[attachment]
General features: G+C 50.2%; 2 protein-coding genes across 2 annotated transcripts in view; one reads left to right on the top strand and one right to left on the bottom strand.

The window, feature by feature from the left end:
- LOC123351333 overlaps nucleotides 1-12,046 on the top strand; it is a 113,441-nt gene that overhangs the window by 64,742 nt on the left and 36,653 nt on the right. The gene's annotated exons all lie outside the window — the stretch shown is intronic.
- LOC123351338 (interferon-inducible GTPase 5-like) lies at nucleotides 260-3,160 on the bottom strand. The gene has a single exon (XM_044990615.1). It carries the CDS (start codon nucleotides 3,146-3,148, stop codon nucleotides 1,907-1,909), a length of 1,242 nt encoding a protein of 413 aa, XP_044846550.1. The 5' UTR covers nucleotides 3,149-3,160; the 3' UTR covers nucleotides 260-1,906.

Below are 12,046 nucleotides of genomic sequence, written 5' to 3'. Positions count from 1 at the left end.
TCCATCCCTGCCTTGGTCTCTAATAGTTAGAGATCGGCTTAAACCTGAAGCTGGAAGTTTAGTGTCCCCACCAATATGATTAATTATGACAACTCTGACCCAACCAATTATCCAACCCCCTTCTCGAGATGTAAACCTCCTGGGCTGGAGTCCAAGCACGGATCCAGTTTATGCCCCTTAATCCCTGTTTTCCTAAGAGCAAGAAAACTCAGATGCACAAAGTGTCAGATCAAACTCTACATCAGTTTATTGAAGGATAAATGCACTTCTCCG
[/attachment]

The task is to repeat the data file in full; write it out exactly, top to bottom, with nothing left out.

General features: G+C 50.2%; 2 protein-coding genes across 2 annotated transcripts in view; one reads left to right on the top strand and one right to left on the bottom strand.

The window, feature by feature from the left end:
- LOC123351333 overlaps nucleotides 1-12,046 on the top strand; it is a 113,441-nt gene that overhangs the window by 64,742 nt on the left and 36,653 nt on the right. The gene's annotated exons all lie outside the window — the stretch shown is intronic.
- LOC123351338 (interferon-inducible GTPase 5-like) lies at nucleotides 260-3,160 on the bottom strand. The gene has a single exon (XM_044990615.1). It carries the CDS (start codon nucleotides 3,146-3,148, stop codon nucleotides 1,907-1,909), a length of 1,242 nt encoding a protein of 413 aa, XP_044846550.1. The 5' UTR covers nucleotides 3,149-3,160; the 3' UTR covers nucleotides 260-1,906.

Below are 12,046 nucleotides of genomic sequence, written 5' to 3'. Positions count from 1 at the left end.
TCCATCCCTGCCTTGGTCTCTAATAGTTAGAGATCGGCTTAAACCTGAAGCTGGAAGTTTAGTGTCCCCACCAATATGATTAATTATGACAACTCTGACCCAACCAATTATCCAACCCCCTTCTCGAGATGTAAACCTCCTGGGCTGGAGTCCAAGCACGGATCCAGTTTATGCCCCTTAATCCCTGTTTTCCTAAGAGCAAGAAAACTCAGATGCACAAAGTGTCAGATCAAACTCTACATCAGTTTATTGAAGGATAAATGCACTTCTCCG